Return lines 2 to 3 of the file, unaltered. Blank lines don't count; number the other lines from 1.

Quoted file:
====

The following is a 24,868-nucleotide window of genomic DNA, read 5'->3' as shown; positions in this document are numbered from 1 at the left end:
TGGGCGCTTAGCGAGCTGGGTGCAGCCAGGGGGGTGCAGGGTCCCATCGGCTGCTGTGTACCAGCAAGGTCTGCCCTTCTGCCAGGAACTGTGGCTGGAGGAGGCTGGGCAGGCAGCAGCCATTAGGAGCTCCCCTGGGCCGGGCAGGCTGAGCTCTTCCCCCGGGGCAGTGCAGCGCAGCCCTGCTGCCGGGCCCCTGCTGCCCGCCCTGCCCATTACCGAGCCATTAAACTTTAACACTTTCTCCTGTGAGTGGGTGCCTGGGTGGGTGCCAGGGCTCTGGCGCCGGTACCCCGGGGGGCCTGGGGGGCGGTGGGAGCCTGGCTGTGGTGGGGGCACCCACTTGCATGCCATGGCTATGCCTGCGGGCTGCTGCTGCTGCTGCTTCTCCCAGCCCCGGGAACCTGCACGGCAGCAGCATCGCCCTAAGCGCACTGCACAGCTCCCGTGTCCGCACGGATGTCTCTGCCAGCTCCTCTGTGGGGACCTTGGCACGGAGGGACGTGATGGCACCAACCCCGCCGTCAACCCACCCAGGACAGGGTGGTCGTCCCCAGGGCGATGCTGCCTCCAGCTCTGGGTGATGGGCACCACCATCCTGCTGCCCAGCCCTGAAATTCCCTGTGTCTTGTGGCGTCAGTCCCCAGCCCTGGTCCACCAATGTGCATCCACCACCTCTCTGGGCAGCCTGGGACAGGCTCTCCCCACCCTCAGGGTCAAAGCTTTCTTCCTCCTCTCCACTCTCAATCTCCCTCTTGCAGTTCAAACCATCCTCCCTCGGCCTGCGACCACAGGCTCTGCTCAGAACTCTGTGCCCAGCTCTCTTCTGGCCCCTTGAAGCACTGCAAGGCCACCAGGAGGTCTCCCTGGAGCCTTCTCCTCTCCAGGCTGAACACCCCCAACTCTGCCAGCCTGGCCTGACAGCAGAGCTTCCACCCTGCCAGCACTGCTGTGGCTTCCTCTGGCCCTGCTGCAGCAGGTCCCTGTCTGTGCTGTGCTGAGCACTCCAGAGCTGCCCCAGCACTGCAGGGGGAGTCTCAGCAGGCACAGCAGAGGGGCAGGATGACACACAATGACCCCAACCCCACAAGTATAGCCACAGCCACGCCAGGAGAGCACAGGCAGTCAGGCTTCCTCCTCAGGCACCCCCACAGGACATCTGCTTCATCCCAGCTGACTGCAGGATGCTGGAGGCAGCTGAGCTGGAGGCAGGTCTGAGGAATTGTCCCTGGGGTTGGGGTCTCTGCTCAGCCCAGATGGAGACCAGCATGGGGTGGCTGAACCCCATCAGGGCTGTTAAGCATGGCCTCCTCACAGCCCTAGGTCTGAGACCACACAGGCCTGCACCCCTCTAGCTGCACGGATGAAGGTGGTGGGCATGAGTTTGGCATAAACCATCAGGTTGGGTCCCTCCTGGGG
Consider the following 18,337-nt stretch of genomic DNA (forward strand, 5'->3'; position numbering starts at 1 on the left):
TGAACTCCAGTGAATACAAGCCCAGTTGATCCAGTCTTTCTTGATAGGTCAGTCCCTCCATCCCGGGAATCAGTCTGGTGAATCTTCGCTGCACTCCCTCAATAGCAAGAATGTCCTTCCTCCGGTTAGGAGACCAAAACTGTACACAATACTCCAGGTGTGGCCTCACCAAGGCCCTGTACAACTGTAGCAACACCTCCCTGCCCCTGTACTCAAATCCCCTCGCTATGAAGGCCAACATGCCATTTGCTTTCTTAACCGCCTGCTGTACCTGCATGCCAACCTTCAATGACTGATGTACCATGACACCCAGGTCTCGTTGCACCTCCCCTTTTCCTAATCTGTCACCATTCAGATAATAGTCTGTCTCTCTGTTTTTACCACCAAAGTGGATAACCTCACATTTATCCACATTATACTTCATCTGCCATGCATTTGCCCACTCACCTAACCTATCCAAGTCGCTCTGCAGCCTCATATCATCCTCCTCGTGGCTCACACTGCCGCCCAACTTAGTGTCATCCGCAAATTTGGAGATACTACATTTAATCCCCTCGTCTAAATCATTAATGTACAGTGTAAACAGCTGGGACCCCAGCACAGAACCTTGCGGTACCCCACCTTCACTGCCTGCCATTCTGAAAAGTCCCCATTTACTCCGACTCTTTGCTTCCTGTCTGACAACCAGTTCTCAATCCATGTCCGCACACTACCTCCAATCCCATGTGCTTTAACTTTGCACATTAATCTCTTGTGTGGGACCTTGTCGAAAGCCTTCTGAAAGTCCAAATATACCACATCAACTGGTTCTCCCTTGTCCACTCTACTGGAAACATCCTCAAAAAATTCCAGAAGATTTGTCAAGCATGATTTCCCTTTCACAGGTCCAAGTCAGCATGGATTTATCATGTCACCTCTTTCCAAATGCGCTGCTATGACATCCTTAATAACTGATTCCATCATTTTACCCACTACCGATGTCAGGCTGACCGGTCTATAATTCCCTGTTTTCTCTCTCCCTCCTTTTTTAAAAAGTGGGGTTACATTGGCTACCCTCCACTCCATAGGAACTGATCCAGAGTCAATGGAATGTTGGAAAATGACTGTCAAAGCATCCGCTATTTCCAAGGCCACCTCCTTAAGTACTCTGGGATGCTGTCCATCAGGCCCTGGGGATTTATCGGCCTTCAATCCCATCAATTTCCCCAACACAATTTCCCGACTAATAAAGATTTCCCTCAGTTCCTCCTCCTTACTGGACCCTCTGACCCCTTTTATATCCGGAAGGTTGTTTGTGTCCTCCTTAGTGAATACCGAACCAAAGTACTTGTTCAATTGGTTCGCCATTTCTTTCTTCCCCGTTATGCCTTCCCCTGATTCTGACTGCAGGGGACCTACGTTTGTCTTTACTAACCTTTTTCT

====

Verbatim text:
TGGGCGCTTAGCGAGCTGGGTGCAGCCAGGGGGGTGCAGGGTCCCATCGGCTGCTGTGTACCAGCAAGGTCTGCCCTTCTGCCAGGAACTGTGGCTGGAGGAGGCTGGGCAGGCAGCAGCCATTAGGAGCTCCCCTGGGCCGGGCAGGCTGAGCTCTTCCCCCGGGGCAGTGCAGCGCAGCCCTGCTGCCGGGCCCCTGCTGCCCGCCCTGCCCATTACCGAGCCATTAAACTTTAACACTTTCTCCTGTGAGTGGGTGCCTGGGTGGGTGCCAGGGCTCTGGCGCCGGTACCCCGGGGGGCCTGGGGGGCGGTGGGAGCCTGGCTGTGGTGGGGGCACCCACTTGCATGCCATGGCTATGCCTGCGGGCTGCTGCTGCTGCTGCTTCTCCCAGCCCCGGGAACCTGCACGGCAGCAGCATCGCCCTAAGCGCACTGCACAGCTCCCGTGTCCGCACGGATGTCTCTGCCAGCTCCTCTGTGGGGACCTTGGCACGGAGGGACGTGATGGCACCAACCCCGCCGTCAACCCACCCAGGACAGGGTGGTCGTCCCCAGGGCGATGCTGCCTCCAGCTCTGGGTGATGGGCACCACCATCCTGCTGCCCAGCCCTGAAATTCCCTGTGTCTTGTGGCGTCAGTCCCCAGCCCTGGTCCACCAATGTGCATCCACCACCTCTCTGGGCAGCCTGGGACAGGCTCTCCCCACCCTCAGGGTCAAAGCTTTCTTCCTCCTCTCCACTCTCAATCTCCCTCTTGCAGTTCAAACCATCCTCCCTCGGCCTGCGACCACAGGCTCTGCTCAGAACTCTGTGCCCAGCTCTCTTCTGGCCCCTTGAAGCACTGCAAGGCCACCAGGAGGTCTCCCTGGAGCCTTCTCCTCTCCAGGCTGAACACCCCCAACTCTGCCAGCCTGGCCTGACAGCAGAGCTTCCACCCTGCCAGCACTGCTGTGGCTTCCTCTGGCCCTGCTGCAGCAGGTCCCTGTCTGTGCTGTGCTGAGCACTCCAGAGCTGCCCCAGCACTGCAGGGGGAGTCTCAGCAGGCACAGCAGAGGGGCAGGATGACACACAATGACCCCAACCCCACAAGTATAGCCACAGCCACGCCAGGAGAGCACAGGCAGTCAGGCTTCCTCCTCAGGCACCCCCACAGGACATCTGCTTCATCCCAGCTGACTGCAGGATGCTGGAGGCAGCTGAGCTGGAGGCAGGTCTGAGGAATTGTCCCTGGGGTTGGGGTCTCTGCTCAGCCCAGATGGAGACCAGCATGGGGTGGCTGAACCCCATCAGGGCTGTTAAGCATGGCCTCCTCACAGCCCTAGGTCTGAGACCACACAGGCCTGCACCCCTCTAGCTGCACGGATGAAGGTGGTGGGCATGAGTTTGGCATAAACCATCAGGTTGGGTCCCTCCTGGGG
Consider the following 18,337-nt stretch of genomic DNA (forward strand, 5'->3'; position numbering starts at 1 on the left):